To a casual observer, Editors have for some time appeared to be a band in decline.
So it was something of a surprise to see the venue packed out on Tuesday night as the quintet returned to promote their recent new fifth album, In Dream.
Perhaps it had something to do with the support act, for it seemed a significant chunk of the audience had turned out chiefly for The Twilight Sad.
A truly captivating live band, the Scots were making a quick return to the region following April's sensational appearance at The Cluny, and their showing here was every bit as good.
Their set time may have been shorter, but playing second fiddle did nothing to curb their performance, focused largely on last October's career-best LP Nobody Wants To Be Here And Nobody Wants To Leave.
Brooding, melodramatic and eminently engaging, James Graham is the kind of frontman you daren't take your eyes off, enhancing the outstanding likes of Last January, Cold Days From The Birdhouse and And She Would Darken the Memory with his electric other-worldly stage presence.
They departed to deserved acclaim, but bigger crowds lie in wait; not least December's sold-out homecoming at Glasgow's Barrowlands and next year's US jaunt with The Cure.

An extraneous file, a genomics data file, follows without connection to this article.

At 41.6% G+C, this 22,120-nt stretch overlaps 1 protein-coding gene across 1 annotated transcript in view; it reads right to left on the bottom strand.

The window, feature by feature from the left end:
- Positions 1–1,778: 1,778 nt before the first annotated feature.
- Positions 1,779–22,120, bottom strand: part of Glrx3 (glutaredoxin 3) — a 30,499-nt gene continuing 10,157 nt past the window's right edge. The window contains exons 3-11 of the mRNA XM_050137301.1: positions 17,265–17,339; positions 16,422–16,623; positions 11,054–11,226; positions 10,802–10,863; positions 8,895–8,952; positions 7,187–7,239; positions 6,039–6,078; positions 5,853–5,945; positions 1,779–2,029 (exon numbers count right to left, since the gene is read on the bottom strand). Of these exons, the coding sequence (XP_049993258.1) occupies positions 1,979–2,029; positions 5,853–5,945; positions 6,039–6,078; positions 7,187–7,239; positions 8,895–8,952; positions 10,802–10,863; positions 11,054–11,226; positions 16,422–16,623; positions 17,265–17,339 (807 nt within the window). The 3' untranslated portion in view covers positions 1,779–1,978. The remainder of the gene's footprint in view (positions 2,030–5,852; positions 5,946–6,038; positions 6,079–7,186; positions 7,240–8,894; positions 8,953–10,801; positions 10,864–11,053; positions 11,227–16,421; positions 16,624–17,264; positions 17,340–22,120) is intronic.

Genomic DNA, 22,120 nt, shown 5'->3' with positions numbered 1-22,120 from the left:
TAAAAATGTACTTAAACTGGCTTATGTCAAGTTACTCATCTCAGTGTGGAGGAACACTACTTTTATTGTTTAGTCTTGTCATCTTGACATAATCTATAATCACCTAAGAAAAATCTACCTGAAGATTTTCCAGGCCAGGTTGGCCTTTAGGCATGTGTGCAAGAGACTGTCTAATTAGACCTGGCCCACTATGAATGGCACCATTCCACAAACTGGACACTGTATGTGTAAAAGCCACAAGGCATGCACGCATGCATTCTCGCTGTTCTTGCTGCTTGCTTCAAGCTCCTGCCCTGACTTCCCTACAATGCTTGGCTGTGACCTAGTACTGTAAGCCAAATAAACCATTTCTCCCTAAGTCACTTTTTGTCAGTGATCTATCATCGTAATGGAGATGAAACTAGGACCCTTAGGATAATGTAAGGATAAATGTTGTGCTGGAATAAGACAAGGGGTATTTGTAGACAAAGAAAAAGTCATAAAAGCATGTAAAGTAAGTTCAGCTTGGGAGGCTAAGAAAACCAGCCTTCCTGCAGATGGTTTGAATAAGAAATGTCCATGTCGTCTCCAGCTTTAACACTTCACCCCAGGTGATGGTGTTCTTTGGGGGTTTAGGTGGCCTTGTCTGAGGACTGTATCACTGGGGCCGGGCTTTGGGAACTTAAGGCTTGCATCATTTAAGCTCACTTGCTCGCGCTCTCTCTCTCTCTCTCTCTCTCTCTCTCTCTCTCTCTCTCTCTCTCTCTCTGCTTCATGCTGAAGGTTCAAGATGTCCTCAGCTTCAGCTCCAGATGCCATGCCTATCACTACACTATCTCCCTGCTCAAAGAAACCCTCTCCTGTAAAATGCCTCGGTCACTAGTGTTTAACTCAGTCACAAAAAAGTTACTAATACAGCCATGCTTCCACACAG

For Editors, the decision to book such distinguished openers appeared a tad foolhardy.
I must confess I'd half expected them to be blown off their own stage, so it's to their great credit that they gradually set about proving me wrong.
The Birmingham band may not have fulfilled their potential in the studio, but their live shows follow a very different trajectory; something which in part can be attributed to the diverse electronic sounds explored in recent releases.
Indeed, aside from All Sparks (which is among the most convincing pastiches you're ever likely to hear), the Joy Division comparisons which have tailed Tom Smith and company from day one are levelled largely through laziness, with the likes of All The Kings and Ocean At Night bearing a spring one could almost mistake for exuberance.
Then there's their two ace cards, the brilliant mid-noughties indie-disco staple Munich and the technicolour synth stomp of Papillon - the latter in particular having developed into a huge live anthem.
At the other end of the spectrum, the group pulled off a masterstroke when they left Smith to deliver a solo rendition of Smokers Outside The Hospital Doors; a song whose emotive subject and delivery were ideally suited to this new stripped-back format.
If nothing else, it proved a marked improvement on previous visits, and whether through competition or experience it's clear they've upped their live game considerably.
Emerging triumphant from a slippery situation, their performance completed a terrific double-bill, and surprised a few sceptics - including this reviewer - along the way.